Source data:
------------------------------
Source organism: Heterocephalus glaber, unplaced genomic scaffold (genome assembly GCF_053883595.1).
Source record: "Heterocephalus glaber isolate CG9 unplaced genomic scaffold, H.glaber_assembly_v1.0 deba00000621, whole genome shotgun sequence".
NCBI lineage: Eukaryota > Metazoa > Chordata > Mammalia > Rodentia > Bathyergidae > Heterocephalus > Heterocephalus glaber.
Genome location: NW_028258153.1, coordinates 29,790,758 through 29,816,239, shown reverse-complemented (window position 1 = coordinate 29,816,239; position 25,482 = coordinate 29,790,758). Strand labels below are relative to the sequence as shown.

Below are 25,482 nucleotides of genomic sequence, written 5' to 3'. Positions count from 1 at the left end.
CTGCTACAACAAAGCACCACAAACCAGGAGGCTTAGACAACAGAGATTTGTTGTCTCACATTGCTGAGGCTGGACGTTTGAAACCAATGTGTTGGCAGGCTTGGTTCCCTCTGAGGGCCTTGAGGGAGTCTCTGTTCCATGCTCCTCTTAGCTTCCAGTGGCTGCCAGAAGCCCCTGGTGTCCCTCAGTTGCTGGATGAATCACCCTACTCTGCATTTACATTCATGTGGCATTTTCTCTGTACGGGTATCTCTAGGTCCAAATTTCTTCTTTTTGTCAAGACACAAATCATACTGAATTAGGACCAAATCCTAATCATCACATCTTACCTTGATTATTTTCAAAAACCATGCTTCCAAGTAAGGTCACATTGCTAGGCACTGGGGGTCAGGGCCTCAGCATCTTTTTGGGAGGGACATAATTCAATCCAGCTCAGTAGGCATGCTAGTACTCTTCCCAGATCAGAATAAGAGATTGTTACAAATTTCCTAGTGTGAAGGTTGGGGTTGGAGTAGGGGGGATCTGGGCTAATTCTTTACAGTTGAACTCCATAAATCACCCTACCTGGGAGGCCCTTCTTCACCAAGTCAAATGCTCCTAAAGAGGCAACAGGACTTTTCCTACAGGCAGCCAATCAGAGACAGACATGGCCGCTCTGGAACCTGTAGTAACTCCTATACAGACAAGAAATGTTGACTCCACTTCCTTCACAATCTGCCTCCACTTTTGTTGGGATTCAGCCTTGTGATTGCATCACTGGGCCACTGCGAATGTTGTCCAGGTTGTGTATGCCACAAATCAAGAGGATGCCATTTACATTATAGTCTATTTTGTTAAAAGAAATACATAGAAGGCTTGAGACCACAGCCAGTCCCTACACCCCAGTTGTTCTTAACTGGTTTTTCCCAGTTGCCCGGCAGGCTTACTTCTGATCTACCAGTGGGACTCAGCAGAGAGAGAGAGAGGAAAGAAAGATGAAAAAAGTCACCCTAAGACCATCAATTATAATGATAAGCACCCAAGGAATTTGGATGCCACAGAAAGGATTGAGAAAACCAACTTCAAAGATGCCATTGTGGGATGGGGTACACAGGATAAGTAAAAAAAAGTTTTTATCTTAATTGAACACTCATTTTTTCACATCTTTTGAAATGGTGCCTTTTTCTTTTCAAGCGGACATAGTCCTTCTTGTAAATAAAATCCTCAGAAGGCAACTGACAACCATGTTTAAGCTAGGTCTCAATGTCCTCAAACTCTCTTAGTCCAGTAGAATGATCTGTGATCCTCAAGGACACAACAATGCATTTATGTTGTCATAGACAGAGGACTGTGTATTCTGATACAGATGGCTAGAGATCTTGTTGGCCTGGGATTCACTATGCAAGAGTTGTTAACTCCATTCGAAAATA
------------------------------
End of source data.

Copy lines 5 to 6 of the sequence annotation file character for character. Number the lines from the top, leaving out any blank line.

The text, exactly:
Below are 25,482 nucleotides of genomic sequence, written 5' to 3'. Positions count from 1 at the left end.
CTGCTACAACAAAGCACCACAAACCAGGAGGCTTAGACAACAGAGATTTGTTGTCTCACATTGCTGAGGCTGGACGTTTGAAACCAATGTGTTGGCAGGCTTGGTTCCCTCTGAGGGCCTTGAGGGAGTCTCTGTTCCATGCTCCTCTTAGCTTCCAGTGGCTGCCAGAAGCCCCTGGTGTCCCTCAGTTGCTGGATGAATCACCCTACTCTGCATTTACATTCATGTGGCATTTTCTCTGTACGGGTATCTCTAGGTCCAAATTTCTTCTTTTTGTCAAGACACAAATCATACTGAATTAGGACCAAATCCTAATCATCACATCTTACCTTGATTATTTTCAAAAACCATGCTTCCAAGTAAGGTCACATTGCTAGGCACTGGGGGTCAGGGCCTCAGCATCTTTTTGGGAGGGACATAATTCAATCCAGCTCAGTAGGCATGCTAGTACTCTTCCCAGATCAGAATAAGAGATTGTTACAAATTTCCTAGTGTGAAGGTTGGGGTTGGAGTAGGGGGGATCTGGGCTAATTCTTTACAGTTGAACTCCATAAATCACCCTACCTGGGAGGCCCTTCTTCACCAAGTCAAATGCTCCTAAAGAGGCAACAGGACTTTTCCTACAGGCAGCCAATCAGAGACAGACATGGCCGCTCTGGAACCTGTAGTAACTCCTATACAGACAAGAAATGTTGACTCCACTTCCTTCACAATCTGCCTCCACTTTTGTTGGGATTCAGCCTTGTGATTGCATCACTGGGCCACTGCGAATGTTGTCCAGGTTGTGTATGCCACAAATCAAGAGGATGCCATTTACATTATAGTCTATTTTGTTAAAAGAAATACATAGAAGGCTTGAGACCACAGCCAGTCCCTACACCCCAGTTGTTCTTAACTGGTTTTTCCCAGTTGCCCGGCAGGCTTACTTCTGATCTACCAGTGGGACTCAGCAGAGAGAGAGAGAGGAAAGAAAGATGAAAAAAGTCACCCTAAGACCATCAATTATAATGATAAGCACCCAAGGAATTTGGATGCCACAGAAAGGATTGAGAAAACCAACTTCAAAGATGCCATTGTGGGATGGGGTACACAGGATAAGTAAAAAAAAGTTTTTATCTTAATTGAACACTCATTTTTTCACATCTTTTGAAATGGTGCCTTTTTCTTTTCAAGCGGACATAGTCCTTCTTGTAAATAAAATCCTCAGAAGGCAACTGACAACCATGTTTAAGCTAGGTCTCAATGTCCTCAAACTCTCTTAGTCCAGTAGAATGATCTGTGATCCTCAAGGACACAACAATGCATTTATGTTGTCATAGACAGAGGACTGTGTATTCTGATACAGATGGCTAGAGATCTTGTTGGCCTGGGATTCACTATGCAAGAGTTGTTAACTCCATTCGAAAATA